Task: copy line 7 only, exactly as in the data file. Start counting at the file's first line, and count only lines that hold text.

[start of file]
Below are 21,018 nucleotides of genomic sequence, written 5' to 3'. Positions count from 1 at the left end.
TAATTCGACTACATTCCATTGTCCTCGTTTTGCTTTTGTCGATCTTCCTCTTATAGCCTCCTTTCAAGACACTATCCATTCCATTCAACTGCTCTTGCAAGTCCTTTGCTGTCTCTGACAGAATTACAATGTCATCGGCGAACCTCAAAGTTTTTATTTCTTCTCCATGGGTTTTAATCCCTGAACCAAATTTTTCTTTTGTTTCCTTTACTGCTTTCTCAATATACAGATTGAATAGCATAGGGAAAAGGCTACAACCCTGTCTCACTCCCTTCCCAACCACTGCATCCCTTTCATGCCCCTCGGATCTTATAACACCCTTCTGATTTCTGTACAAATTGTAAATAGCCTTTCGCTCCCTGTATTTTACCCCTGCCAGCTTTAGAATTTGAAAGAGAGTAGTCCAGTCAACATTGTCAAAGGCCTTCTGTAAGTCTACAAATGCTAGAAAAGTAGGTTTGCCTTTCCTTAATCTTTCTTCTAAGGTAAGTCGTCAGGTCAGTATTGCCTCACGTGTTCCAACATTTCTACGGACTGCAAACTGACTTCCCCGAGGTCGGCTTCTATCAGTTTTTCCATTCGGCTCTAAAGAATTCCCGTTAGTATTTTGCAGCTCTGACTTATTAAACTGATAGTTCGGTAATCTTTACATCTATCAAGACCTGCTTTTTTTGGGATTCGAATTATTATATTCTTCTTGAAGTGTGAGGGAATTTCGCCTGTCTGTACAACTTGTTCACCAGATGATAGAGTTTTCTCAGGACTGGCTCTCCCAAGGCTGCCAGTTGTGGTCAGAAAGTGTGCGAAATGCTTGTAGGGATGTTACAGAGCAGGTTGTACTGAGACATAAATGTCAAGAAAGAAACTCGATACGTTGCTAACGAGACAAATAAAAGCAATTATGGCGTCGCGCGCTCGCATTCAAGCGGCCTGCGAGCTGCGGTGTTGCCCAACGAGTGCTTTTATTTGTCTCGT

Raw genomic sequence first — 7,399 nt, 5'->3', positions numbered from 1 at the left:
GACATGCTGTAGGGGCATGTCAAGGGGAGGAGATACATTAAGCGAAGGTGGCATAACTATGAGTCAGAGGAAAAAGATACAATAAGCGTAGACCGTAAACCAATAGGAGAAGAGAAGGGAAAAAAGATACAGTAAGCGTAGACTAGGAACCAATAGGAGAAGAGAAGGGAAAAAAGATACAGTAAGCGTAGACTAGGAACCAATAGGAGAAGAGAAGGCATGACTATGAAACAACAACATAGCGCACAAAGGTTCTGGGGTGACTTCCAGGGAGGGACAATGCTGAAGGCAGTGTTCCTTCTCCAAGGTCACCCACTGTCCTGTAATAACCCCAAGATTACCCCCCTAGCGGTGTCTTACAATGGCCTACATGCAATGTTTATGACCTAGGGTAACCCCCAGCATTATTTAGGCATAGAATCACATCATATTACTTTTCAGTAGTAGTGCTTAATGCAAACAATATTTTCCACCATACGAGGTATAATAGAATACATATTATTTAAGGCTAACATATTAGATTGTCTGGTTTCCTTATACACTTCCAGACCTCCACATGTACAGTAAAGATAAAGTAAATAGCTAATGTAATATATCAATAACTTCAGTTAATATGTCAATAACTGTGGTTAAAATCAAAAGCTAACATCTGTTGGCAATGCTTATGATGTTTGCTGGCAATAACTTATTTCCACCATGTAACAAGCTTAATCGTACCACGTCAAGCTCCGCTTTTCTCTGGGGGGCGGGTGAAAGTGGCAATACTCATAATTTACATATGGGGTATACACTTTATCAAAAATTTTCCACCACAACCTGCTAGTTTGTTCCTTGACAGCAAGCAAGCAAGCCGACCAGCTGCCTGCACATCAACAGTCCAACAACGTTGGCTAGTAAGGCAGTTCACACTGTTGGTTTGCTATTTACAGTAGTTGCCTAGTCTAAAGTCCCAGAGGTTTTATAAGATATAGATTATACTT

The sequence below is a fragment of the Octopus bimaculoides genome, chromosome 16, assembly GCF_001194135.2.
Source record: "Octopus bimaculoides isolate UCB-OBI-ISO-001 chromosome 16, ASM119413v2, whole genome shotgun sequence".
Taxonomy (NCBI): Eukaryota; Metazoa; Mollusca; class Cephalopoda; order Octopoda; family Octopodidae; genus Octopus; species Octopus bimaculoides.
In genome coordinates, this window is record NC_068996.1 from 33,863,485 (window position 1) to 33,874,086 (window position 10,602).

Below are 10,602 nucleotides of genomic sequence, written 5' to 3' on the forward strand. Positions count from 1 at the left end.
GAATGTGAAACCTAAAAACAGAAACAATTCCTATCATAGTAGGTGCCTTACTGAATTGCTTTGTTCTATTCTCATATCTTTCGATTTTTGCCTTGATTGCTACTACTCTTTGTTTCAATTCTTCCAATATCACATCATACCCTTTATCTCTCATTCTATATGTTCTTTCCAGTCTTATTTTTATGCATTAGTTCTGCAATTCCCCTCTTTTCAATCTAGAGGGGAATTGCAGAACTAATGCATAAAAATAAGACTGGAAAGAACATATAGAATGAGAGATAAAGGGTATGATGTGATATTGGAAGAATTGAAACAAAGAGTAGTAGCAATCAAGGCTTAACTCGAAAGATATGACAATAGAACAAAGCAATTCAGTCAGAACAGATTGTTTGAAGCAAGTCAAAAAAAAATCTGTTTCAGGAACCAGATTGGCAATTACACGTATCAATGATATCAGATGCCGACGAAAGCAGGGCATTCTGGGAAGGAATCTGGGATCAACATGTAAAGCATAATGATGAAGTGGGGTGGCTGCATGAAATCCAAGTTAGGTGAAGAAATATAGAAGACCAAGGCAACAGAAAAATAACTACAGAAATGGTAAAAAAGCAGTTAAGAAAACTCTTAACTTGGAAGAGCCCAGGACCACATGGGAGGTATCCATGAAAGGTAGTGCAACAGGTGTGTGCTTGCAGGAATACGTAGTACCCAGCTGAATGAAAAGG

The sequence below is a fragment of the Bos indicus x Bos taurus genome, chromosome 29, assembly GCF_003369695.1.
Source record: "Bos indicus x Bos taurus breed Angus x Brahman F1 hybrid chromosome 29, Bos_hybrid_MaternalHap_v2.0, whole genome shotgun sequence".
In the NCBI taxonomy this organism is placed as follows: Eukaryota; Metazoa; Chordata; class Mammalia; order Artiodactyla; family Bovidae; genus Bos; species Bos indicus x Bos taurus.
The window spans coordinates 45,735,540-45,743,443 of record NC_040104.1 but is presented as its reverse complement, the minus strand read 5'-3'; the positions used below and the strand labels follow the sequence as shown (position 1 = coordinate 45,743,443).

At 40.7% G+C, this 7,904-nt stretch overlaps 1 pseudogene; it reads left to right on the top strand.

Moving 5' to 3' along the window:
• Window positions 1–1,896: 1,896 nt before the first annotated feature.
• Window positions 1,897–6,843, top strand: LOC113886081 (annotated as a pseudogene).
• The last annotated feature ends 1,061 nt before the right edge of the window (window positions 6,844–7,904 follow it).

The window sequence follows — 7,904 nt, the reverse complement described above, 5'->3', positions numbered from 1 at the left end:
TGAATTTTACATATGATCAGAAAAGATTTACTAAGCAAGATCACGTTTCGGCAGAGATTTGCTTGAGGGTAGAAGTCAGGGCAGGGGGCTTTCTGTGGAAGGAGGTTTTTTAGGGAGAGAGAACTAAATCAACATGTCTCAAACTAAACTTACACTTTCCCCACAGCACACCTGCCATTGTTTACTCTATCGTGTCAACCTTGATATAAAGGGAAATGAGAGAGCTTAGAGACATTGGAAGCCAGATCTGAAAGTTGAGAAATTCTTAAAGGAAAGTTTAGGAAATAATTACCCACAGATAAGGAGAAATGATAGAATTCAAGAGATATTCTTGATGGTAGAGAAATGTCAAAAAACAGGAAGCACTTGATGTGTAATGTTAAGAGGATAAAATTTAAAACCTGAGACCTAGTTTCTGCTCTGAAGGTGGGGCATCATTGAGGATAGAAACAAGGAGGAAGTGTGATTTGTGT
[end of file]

Taxonomy (NCBI): Eukaryota; Metazoa; Mollusca; class Cephalopoda; order Octopoda; family Octopodidae; genus Octopus; species Octopus bimaculoides.